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Frilled Lizard. You’ve probably seen one of these guys on the National Geographic channel. When you piss one of them off, the frill on their neck expands and they’ll chase you on two feet. Yes, they look intimidating and they get the job done for the most part, but honestly, what would happen if you stood your ground with them? Not too much, I suspect. I think you’d win that confrontation. These guys are all sizzle and no steak.

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The Rattlesnake. The rattler is sort of a first strike kind of guy. He prefers to be the aggressor in anticipation of any possible antagonism you may or may not have in mind. Don’t hang out with the rattlesnake if you’re hoping for cozy get togethers with groups of friends.

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The Praying Mantis. Honestly? Do you really want to hang out with a guy who is so desperate for sex that he’s willing to go there with you even though he knows he’s going to get his head bitten off for his troubles? This guy is so focused on what he wants that he has no concept of the consequences.

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The Meerkat. I have to admit that I have a certain fondness for meerkats. They’re loyal. They’re family oriented, they’re protective, they’re cautious. But they’re also an emotional drain. They’re constantly anticipating trouble. They’re always on the lookout. Their watchword is paranoia. They never seem to relax.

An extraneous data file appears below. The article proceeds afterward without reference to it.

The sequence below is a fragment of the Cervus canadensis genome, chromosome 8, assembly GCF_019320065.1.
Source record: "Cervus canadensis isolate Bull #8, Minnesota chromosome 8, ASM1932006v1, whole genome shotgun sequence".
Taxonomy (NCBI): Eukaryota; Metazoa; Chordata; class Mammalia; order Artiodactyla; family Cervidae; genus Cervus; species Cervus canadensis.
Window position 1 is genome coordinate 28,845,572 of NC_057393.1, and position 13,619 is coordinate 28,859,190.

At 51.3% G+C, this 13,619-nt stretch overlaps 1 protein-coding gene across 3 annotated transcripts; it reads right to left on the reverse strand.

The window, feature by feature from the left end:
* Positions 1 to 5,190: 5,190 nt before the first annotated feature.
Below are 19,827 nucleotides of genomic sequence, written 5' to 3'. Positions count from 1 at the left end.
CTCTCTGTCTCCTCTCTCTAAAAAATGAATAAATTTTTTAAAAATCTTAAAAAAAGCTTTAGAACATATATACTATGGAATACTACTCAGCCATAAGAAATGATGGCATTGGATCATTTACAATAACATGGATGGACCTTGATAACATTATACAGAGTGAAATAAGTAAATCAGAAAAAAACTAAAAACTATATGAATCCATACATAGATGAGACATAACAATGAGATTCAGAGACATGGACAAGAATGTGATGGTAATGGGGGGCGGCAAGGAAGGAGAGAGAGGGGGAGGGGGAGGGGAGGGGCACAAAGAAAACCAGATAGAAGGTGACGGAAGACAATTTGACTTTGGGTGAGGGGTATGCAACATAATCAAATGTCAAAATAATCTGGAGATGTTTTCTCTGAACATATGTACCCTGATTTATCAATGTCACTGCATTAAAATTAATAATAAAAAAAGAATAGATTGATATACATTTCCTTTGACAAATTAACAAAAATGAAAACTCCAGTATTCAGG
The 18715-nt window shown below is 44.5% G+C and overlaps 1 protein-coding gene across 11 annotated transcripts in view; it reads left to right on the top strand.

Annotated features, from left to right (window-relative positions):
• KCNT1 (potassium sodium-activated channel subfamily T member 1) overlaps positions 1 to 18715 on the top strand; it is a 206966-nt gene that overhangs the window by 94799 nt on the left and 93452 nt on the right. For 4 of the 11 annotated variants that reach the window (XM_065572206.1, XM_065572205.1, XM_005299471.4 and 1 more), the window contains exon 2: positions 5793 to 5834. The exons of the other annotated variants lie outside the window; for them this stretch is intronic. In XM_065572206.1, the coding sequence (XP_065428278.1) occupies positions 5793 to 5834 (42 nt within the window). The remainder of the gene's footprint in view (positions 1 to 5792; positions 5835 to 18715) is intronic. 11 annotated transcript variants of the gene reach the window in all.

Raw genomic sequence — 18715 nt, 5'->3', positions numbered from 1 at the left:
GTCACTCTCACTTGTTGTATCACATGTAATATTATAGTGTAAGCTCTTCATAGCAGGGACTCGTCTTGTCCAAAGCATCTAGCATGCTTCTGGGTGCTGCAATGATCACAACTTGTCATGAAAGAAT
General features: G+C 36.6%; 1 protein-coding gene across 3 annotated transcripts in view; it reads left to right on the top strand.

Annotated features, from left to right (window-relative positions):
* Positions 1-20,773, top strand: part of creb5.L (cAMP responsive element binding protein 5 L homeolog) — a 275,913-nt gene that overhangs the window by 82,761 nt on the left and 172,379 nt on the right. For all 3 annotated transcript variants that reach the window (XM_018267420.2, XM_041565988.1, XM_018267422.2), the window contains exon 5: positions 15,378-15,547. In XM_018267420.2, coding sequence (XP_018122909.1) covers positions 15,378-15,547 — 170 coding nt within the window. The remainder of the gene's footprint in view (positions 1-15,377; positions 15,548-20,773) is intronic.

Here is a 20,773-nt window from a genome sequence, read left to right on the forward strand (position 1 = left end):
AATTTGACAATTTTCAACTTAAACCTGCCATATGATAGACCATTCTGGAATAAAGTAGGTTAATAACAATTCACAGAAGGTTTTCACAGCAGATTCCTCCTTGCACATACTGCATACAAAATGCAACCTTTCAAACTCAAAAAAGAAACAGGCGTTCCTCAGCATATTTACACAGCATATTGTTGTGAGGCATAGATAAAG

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The Benobo. Scientists have dedicated their lives to studying benobos, because these cousins of ours seem to be totally devoid of aggression. They’re the hippies of the primate world. They’re all about free love and live and let live. I could see myself getting caught up in this lifestyle, but I suspect I’d get fat and complacent, and years would go by without my realizing it.

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The Dog. Dogs don’t seek fights, and in fact try to avoid them, but if you eff with them, they’ll take you out. I can respect that. They tend to restrict their aggression to those that deserve it. They’re loyal and protective, and usually generous and kind unless they’ve been abused. They’d much rather cuddle with you than argue, but they’ll do what they have to in order to protect themselves and the ones they love. A dog will always have your back. They also know how to heave a heavy sigh and release all tension. This, to me, is a very healthy and well-balanced approach to life. Yup, I’ll take a dog every time.

So next time you’re thrust into the dating world, pray for a flash flood or an earthquake or an armed robbery, because then you’ll know exactly what you’ve got on your hands. Disaster can save you a lot of time and heartache.